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Times ‘are changing’ in the region

Oct 04,2017 - Last updated at Oct 04,2017

King Salman Bin Abdulaziz Al Saud’s arrival in Moscow today on a three-day official visit, the first ever by a Saudi monarch, reveals how times are a-changin’ in this region.

The king’s discussions with Russian President Vladimir Putin will take place as Moscow marks the second anniversary of its decisive intervention in the Syrian war, enabling Damascus to roll back territorial gains by Saudi-backed taqfiri insurgents.

The conflicts in Syria and Yemen, as well as forging energy policies and joint ventures will top the leaders’ agenda.

The king undertakes this trip to demonstrate Saudi recognition of Moscow’s return to this region as a major actor, as well as Saudi realisation that the US is no longer the dominant external power here and a round the world. 

The oldest US ally in the Middle East, Riyadh is hedging its bets by picking up the Russian card. The Saudis are wise to adopt this tactic.

In spite of the high-profile celebratory visit of Donald Trump to the kingdom in May, the Saudis may be concerned about his erratic behaviour and suspicious of his intentions in this region.

Policy makers in the US and abroad do not know from one day to the next what he will do. As US commentators say, everything he does is “about himself”.

Although the Soviet Union — not the US — was the first country to establish diplomatic Relations with the Kingdom of Hijaz and Nejd (Saudi Arabia’s original name) by opening a mission in 1926, the Saudis broke relations with Moscow in 1938 and did not reestablish ties until the collapse of the Soviet Union and the emergence of the Russian Federation in 1990. Since then, relations have been cool and correct. The king’s visit shows they are warming.

The Saudis have had to make a major shift in their thinking to reach the conclusion that seeking rapprochement with Russia is a good idea.

During the Cold War, Riyadh sided completely with the West and the Saudis financed US-armed and trained mujahideen in their fight against the Soviet army in Afghanistan.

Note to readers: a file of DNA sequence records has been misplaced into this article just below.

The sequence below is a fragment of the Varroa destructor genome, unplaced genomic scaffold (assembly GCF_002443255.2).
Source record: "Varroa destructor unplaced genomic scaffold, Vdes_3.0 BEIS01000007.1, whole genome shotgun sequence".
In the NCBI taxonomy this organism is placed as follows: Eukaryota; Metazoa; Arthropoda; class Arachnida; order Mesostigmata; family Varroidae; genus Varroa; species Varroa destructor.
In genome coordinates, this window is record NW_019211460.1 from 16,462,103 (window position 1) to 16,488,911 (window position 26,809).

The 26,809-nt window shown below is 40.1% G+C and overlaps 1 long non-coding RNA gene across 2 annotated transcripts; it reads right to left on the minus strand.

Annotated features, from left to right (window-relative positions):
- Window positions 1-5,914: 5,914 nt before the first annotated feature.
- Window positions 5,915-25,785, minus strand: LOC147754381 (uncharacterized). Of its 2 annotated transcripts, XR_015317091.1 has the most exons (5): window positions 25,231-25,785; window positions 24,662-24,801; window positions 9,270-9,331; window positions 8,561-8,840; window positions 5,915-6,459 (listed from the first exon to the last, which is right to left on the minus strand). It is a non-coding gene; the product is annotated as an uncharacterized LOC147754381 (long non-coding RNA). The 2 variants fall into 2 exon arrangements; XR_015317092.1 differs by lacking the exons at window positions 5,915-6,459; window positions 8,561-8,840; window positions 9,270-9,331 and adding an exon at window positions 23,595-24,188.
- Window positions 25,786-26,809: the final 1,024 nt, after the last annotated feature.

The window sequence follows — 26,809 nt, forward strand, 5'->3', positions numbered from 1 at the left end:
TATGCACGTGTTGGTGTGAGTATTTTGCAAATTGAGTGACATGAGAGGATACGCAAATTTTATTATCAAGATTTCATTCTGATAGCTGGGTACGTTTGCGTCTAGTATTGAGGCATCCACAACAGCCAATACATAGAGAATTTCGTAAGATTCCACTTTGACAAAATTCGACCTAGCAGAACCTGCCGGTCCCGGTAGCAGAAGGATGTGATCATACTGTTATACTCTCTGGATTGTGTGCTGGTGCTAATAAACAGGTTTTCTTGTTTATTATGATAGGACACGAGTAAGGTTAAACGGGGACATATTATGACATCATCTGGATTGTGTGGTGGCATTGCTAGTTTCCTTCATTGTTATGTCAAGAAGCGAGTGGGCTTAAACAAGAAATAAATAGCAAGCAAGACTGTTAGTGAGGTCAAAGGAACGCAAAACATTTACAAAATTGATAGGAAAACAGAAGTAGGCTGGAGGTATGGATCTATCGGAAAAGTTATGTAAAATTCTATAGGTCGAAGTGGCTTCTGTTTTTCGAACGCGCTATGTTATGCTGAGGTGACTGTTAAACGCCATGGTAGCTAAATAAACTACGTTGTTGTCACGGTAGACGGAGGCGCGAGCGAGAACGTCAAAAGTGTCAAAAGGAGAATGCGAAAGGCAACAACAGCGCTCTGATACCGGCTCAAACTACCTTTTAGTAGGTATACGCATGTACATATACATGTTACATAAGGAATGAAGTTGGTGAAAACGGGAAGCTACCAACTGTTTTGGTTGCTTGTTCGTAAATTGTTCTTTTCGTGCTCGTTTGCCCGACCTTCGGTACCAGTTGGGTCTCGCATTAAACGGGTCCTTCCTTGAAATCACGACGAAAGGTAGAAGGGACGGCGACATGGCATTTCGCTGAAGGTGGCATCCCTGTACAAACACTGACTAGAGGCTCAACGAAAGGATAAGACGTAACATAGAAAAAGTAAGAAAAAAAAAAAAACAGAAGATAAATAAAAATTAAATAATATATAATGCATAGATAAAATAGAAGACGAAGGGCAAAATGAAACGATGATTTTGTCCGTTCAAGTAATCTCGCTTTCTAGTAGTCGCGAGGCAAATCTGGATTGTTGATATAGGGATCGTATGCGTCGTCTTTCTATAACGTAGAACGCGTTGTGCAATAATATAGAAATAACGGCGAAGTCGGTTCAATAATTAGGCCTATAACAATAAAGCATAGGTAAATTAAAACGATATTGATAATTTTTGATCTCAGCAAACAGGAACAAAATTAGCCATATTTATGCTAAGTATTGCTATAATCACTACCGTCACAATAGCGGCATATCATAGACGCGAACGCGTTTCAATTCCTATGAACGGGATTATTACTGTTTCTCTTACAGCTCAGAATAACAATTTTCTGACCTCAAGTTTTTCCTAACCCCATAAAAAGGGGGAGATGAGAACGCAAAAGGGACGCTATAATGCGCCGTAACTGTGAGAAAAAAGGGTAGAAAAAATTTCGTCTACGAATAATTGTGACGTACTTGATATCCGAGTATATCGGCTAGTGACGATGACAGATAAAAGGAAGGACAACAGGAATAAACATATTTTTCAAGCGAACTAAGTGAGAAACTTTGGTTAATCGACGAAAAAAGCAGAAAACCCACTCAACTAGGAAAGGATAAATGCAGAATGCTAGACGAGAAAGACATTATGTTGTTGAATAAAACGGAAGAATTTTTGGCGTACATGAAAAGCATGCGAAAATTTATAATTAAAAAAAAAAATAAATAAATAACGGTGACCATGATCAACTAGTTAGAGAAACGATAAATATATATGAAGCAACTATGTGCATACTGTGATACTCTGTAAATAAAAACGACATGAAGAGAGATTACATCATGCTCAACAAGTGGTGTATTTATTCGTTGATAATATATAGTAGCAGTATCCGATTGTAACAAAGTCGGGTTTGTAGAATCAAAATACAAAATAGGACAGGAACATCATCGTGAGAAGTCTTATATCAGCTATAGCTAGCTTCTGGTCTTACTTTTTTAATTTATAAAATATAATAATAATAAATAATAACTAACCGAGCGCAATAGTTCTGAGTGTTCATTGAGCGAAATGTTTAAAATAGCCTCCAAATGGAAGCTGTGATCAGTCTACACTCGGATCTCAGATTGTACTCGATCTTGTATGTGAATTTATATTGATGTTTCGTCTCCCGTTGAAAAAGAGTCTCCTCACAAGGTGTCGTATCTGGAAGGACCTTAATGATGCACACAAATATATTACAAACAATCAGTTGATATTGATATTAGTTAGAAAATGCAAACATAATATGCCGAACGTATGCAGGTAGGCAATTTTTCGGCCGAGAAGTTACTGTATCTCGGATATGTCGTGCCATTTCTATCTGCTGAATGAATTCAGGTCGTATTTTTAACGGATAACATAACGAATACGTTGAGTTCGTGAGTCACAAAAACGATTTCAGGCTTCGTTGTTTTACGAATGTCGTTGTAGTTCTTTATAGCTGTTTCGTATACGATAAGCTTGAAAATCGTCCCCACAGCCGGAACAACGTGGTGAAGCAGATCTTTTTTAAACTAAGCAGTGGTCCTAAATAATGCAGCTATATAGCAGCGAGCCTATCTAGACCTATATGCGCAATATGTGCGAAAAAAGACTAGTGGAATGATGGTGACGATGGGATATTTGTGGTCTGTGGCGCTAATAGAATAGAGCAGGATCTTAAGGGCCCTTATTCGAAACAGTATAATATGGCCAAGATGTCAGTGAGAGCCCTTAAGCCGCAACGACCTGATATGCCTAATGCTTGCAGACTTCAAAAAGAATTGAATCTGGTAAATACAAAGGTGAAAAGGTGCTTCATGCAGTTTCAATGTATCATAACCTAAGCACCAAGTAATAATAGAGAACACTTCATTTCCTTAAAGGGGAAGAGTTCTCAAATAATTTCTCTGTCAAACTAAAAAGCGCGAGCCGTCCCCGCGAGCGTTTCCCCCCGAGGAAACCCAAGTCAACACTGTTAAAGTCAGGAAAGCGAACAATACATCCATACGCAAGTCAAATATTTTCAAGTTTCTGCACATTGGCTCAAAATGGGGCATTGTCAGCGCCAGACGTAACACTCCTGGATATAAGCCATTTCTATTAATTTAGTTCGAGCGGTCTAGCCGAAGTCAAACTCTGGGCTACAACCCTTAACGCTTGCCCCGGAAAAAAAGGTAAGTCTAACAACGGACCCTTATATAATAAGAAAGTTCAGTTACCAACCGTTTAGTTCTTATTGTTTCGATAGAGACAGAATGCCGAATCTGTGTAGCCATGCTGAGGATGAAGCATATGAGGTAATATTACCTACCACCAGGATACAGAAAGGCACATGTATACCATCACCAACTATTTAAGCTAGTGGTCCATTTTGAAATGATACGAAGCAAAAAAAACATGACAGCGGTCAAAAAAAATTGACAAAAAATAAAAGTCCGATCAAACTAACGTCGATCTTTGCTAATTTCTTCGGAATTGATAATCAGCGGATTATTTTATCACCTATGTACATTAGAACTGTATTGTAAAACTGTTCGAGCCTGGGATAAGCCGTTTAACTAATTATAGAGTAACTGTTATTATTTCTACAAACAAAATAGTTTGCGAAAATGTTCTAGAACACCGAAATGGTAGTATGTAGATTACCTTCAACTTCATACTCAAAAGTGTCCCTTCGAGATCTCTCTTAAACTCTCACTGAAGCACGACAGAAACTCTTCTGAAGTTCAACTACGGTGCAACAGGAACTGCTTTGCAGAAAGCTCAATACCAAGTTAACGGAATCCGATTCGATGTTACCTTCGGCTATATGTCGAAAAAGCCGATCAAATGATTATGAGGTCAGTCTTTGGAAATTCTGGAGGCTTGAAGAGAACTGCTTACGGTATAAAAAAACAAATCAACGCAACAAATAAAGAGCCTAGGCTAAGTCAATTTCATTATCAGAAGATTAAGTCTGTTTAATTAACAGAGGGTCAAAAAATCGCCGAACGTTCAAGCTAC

Now that the communist bogey has vanished, the two can combine resources to combat takfiris who threaten the region and the world.

During the Syrian conflict, Saudi Arabia and Russia have been on opposite sides, but Riyadh has decided to back Russian-Turkish-Iranian efforts to impose ceasefire or “de-escalation zones” in north, central and southern Syria.

Riyadh and Moscow have, according to the Russians, agreed to “fight terrorism in all its manifestations”.

Both have an existential interest in taking on the takfiris who threaten to undermine domestic security and instigate violence abroad.

The king’s programme has been carefully prepared following the visit in early September to the kingdom by Russian Foreign Minister Sergey Lavrov, who has been deeply involved in efforts to end the Syrian conflict.

The Saudi view of Russia changed after Moscow deployed warplanes, pilots, ground staff, military advisers and sappers in Syria two years ago.

Russia’s military intervention in the Syrian conflict enabled the Syrian government to contain and reverse gains made by Saudi-sponsored insurgents.

Russian air cover also emboldened the Syrian army to tackle Daesh in the eastern province of Deir Ezzor and Al Qaeda’s Jabhat Fateh Al Sham (former Jabhat Al Nusra) in the northwestern province of Idlib.

On the political front, Russia’s intervention has also made it clear to opponents of Syrian President Bashar Assad that he will stay in office until the war ends and the country is stabilised.

Opposition sponsors Riyadh and Ankara have had to recognise that, in the words of UN mediator Staffan de Mistura, their armed and political proxies have lost the war.

Saudi Arabia and Turkey must now cooperate with Russia to bring peace to Syria and put an end to the war’s dangerous destabilising repercussions in the region.

Syria is not the only issue Saudi Arabia and Russia plan to discuss. As the world’s two largest oil exporters, they have been cooperating in efforts to stabilise the price of oil at $50-60 a barrel.

This happened last year when Riyadh and Moscow secured an agreement between the Organisation of Petroleum Exporting Countries (OPEC) and non-OPEC suppliers to reduce output by 1.8 million barrels a day and drive up the price of crude.

Both countries are dependent on oil revenues to sustain their economies and the living standards of their citizens.

Ahead of the king’s arrival, Russian Energy Minister Alexander Novak told Al Arabiya television: “Our focus is not just on strengthening our cooperation within the framework of the OPEC and non-OPEC [accord] but also strengthening cooperation in oil, gas, electricity renewable energy and other projects for oil and gas.”

Since Saudi Arabia and Russia produce nearly 25 per cent of the world’s oil, their cooperation is likely to continue to shape the behaviour of the industry.

The king’s visit has been timed to coincide with the announcement of the establishment of a $1 billion fund to invest in energy projects and with discussions on expanding cooperation in the energy sector.

Talks will go ahead on a deal for Saudi investment in major Russian oil and gas firms. Saudi Aramco, the kingdom’s oil multinational, seeks to reach an agreement on the formation of a joint venture with Russia’s largest petrochemical firm for manufacturing synthetic rubber in the kingdom.

Russian companies also seek to provide drilling and other services in Saudi Arabia.

 

Saudi Arabia and Russia have the post-Syrian war period to consider. Oil is, after all, thicker than blood.

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